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Check out this 8-step guide to see how you can increase your productivity by skipping slow application redeploys and by implementing application profiling, as you code! Brought to you in partnership with ZeroTurnaround.

One of the things that I quite like about my new job at the Eclipse Foundation is the feeling that I can make a difference in the lives of committers, adopters, users, and the broader community. Actually… check that. It’s not me that’s making the difference. Individuals and project teams seem to be stepping up all over the place to make things better. Change is happening at the Foundation.

Builds have gotten better with the arrival of the Athena Common Builder. I know first-hand how much easier it is to get a build running as I’ve applied it to some of the projects that I’m working on. Numerous projects have adopted Athena and seem to be thriving on it. This is, of course, largely due to the tireless efforts of Nick Boldt (who has recently been brought into the Architecture Council). We’re still not to the point of having a single Ant or Maven script, but it is getting better. New work around build is on the horizon in the form of the B3 project.

I recall the first answer to the request for Git repository support at eclipse.org: “no way”. Today, we have a Git mirror of our CVS servers and are on our way toward implementing a proper Git repository for a few select projects sometime early in the new year. Denis “Scotty” Roy is, of course, working his usual miracles. It won’t be long before we have first-class support for Git both as a repository and as integration with the Eclipse workbench via the EGit project. On that note, first-class rock-solid Eclipse-based tools for Git is one of the conditions for full-blown Git support at eclipse.org; please get involved with the EGit project and help where you can.

Early discussions about Maven repositories at eclipse.org didn’t get very far. But, thanks to the good folks from the Buckminster project, we are planning to make the Helios release train available as both a p2 and a Maven repository. Over the past couple of weeks, I’ve been chatting with many folks in our community about creating a new über repository where projects that are not participating in the release train can make their code available to both p2 and Maven clients. The best part in all this is that it doesn’t require very much work for projects to participate: it’s looking like they have only to make their update sites known to the aggregator and they’re in. The aggregator will do important things like check dependencies and keep track of previous versions; these are important features for people who depend on bits staying where they are so that they can base real builds on them. Having an über repository will make it far easier for the broader community to find and use Eclipse technology. We’re still early in this process, but I remain hopeful and excited.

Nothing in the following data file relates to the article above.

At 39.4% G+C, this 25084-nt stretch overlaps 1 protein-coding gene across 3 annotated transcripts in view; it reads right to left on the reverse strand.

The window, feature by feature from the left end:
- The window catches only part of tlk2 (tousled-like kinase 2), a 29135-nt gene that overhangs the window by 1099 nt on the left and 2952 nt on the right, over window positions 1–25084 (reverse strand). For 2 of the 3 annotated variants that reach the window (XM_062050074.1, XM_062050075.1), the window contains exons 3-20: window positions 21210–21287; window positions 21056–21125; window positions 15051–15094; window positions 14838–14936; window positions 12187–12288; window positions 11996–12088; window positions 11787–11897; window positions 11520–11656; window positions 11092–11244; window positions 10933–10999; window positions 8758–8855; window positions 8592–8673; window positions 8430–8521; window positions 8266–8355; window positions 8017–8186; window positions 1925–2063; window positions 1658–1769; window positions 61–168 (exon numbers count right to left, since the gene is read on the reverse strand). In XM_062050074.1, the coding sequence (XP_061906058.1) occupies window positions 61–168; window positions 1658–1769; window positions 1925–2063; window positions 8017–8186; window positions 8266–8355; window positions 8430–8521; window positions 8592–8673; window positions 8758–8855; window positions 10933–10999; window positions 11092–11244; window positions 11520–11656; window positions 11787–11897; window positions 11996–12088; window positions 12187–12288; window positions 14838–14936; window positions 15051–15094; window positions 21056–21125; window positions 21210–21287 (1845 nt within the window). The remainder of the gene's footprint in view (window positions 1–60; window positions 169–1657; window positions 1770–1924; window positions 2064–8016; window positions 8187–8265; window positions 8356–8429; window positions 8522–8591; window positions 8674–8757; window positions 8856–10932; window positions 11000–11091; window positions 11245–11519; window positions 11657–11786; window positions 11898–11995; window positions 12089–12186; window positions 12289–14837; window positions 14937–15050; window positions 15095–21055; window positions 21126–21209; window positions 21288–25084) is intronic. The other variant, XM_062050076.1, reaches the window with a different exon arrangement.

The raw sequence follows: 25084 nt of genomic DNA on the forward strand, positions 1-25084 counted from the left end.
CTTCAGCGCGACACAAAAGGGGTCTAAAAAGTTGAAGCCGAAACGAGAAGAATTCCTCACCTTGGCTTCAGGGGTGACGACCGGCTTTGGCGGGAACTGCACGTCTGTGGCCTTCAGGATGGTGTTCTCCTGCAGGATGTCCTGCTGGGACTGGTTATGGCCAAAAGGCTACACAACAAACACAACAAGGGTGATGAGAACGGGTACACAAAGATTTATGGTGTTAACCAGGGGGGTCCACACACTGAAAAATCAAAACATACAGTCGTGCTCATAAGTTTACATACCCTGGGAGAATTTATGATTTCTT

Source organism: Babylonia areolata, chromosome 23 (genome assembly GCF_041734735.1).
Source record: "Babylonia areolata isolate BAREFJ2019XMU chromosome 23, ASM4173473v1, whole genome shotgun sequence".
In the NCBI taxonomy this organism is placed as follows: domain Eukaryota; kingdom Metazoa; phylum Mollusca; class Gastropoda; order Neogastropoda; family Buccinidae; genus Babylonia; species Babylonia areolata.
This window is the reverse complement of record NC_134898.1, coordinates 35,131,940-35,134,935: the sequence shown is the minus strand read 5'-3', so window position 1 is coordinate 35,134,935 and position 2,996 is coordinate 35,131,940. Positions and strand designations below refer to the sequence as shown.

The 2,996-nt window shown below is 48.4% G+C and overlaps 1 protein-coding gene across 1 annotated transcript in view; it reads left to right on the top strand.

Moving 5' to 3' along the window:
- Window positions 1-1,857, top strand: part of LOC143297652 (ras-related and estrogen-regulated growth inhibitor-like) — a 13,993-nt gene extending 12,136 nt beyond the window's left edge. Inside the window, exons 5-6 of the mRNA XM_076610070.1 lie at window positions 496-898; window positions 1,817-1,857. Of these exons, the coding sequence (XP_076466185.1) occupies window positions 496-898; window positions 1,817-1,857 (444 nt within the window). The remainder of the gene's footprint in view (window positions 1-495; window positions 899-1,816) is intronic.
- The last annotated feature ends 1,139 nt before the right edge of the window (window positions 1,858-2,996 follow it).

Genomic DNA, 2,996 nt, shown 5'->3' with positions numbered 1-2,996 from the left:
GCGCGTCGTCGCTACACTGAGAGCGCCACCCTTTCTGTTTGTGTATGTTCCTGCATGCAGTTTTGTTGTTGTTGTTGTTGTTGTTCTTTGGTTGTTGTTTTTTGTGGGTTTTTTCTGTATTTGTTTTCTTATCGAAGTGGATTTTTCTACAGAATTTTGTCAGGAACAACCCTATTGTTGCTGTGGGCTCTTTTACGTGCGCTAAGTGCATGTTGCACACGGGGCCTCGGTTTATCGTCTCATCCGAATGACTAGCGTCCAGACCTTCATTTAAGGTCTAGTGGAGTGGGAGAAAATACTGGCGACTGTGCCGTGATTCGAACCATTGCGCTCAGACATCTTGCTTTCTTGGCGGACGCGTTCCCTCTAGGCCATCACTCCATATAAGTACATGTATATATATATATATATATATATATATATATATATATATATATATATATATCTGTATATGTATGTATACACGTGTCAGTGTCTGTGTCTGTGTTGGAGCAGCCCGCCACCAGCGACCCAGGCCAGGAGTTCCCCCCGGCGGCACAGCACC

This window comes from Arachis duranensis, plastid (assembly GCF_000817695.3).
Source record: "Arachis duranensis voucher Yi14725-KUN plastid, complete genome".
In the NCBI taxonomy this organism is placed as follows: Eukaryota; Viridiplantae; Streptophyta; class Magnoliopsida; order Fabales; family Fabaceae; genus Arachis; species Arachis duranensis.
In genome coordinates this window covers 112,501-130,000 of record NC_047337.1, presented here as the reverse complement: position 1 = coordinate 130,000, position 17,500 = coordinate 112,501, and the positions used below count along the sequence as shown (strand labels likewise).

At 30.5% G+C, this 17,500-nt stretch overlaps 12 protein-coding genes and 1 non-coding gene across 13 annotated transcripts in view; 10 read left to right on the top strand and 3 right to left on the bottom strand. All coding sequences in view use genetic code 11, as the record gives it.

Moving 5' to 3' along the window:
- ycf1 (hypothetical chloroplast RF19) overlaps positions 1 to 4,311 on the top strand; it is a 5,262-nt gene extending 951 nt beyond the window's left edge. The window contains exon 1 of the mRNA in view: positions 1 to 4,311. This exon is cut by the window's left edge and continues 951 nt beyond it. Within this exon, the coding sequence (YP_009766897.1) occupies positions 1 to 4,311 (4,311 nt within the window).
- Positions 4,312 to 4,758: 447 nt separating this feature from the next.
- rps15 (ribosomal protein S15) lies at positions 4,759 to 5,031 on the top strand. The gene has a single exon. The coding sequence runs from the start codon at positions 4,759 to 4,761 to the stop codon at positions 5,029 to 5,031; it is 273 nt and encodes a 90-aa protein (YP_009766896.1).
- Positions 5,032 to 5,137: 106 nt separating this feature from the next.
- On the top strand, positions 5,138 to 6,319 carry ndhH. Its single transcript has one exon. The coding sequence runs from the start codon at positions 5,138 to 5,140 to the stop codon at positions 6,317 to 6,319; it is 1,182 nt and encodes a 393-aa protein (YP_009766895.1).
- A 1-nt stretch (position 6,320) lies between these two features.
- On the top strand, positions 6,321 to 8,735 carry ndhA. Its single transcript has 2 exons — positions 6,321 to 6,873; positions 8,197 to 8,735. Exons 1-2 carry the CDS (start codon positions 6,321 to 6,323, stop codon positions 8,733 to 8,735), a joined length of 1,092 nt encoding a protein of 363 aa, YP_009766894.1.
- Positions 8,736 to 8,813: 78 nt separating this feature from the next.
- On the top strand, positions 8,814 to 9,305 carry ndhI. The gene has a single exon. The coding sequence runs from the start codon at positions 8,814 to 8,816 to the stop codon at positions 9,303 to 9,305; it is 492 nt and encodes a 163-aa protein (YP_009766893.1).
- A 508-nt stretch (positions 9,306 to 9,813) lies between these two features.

And darn it, we’re going to get Bug 280730 resolved.

It’s amazing what a little positive energy can bring.

From http://dev.eclipse.org/blogs/wayne

The Java Zone is brought to you in partnership with ZeroTurnaround. Check out this 8-step guide to see how you can increase your productivity by skipping slow application redeploys and by implementing application profiling, as you code!


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